8

I'd agree with what you seem to be suggesting: there is a correlation, and it's quite a strong correlation, and it's definitely a negative correlation (more buzzwords -> less ability).


8

Getting the formatting/spacing and such "trivial things", are an important prerequisite to discussing more important items. If the code doesn't follow your coding standards it will mark it harder for others to following for a review. As far as re-write, I don't think anything should be re-written just because a new technology exists. However, if a new ...


7

Every specialized field has its argot and it's important to be able to use it properly. What comes with this is the ability to, however shallowly, appear to be an expert by simply bandying about the terminology. However, it usually takes only a little exchange to ascertain whether the person is cognizant of the field whose terminology they're using or not.


7

Yes this is just a term that is thrown around by management types but if you strip away the management language what he's saying is that he wants a department that is seen as using and embodying industry best practices in a way that others aspire to and is doing so to deliver great solutions people like. (This last bit is important - if you're not actually ...


6

I've found buzzwords to be a good indication of what areas a candidate is interested in learning and not what they are completely and utterly technically proficient. That said, there are a number of people if you just say "speak to me like a developer" who totally change their approach. I think after a while they deal with so many HR, recruiters, managers, ...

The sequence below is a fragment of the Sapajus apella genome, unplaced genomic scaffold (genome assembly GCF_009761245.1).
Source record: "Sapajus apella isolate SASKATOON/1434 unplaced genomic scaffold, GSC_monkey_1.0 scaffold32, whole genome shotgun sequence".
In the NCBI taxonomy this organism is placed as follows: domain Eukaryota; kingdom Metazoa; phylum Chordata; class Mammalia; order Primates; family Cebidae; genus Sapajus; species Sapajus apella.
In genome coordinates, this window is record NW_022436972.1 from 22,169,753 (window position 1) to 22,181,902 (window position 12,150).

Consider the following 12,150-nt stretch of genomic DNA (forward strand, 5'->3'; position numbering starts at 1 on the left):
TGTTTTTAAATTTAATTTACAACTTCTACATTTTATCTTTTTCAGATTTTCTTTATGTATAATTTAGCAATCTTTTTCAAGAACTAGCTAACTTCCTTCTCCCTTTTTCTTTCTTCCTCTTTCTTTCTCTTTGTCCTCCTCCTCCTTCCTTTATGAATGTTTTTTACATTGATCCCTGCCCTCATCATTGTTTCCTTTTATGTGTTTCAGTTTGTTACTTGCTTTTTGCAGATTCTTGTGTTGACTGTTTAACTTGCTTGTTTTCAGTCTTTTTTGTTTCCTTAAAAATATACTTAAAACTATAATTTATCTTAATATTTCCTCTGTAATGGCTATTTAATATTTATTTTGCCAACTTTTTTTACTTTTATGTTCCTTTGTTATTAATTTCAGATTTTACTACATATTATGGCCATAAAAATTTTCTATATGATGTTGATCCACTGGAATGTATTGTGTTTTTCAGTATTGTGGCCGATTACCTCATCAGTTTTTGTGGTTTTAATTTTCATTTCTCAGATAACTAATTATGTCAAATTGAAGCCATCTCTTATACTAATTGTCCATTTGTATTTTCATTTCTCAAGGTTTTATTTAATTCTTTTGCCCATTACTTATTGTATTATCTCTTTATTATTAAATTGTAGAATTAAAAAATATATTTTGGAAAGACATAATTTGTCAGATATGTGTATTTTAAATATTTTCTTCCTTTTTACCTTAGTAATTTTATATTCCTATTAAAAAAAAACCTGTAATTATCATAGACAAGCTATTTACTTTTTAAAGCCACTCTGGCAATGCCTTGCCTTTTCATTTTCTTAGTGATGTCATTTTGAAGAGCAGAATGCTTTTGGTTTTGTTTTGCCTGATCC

6

I always begin by asking this question: What's the duration of your iterations? Rate their answer: 1 week is awesome, 2 weeks is great, 3 is ok and 4 mediocre. Longer than that indicates they are struggling and more then 8 weeks is just weird. If the answer is it depends, you know they have no clue whatsoever. Follow up with: How often do you ...


6

This is the problem with weasel words; they sound like they mean something... but they really don't. From context, it sounds like your company produces a product, and that your director just wants your department to be as efficient and effective as possible. IME, it means that they intend to do one or all of the following: Hire new people with "strict ...


6

Bad-mouthing of former employers or colleagues excessively. Criticizing specific decisions is OK, but someone who goes on and on about how incompetent people were is probably arrogant and overbearing towards everyone and incapable of teamwork.


5

Ask them to defend agile methodologies. And then ask them to refute it by outlining its weaknesses. Bonus points if they can navigate this course without littering it with meaningless buzzwords.


5

I would ask them to describe the software development life cycle when using the Agile methodology. If they're familiar with it they should be able to describe each phase in the SDLC accurately. EDIT: I just realized that you were asking from the point of view of the interviewee, not the interviewer. In that case I would probably ask them about their SDLC ...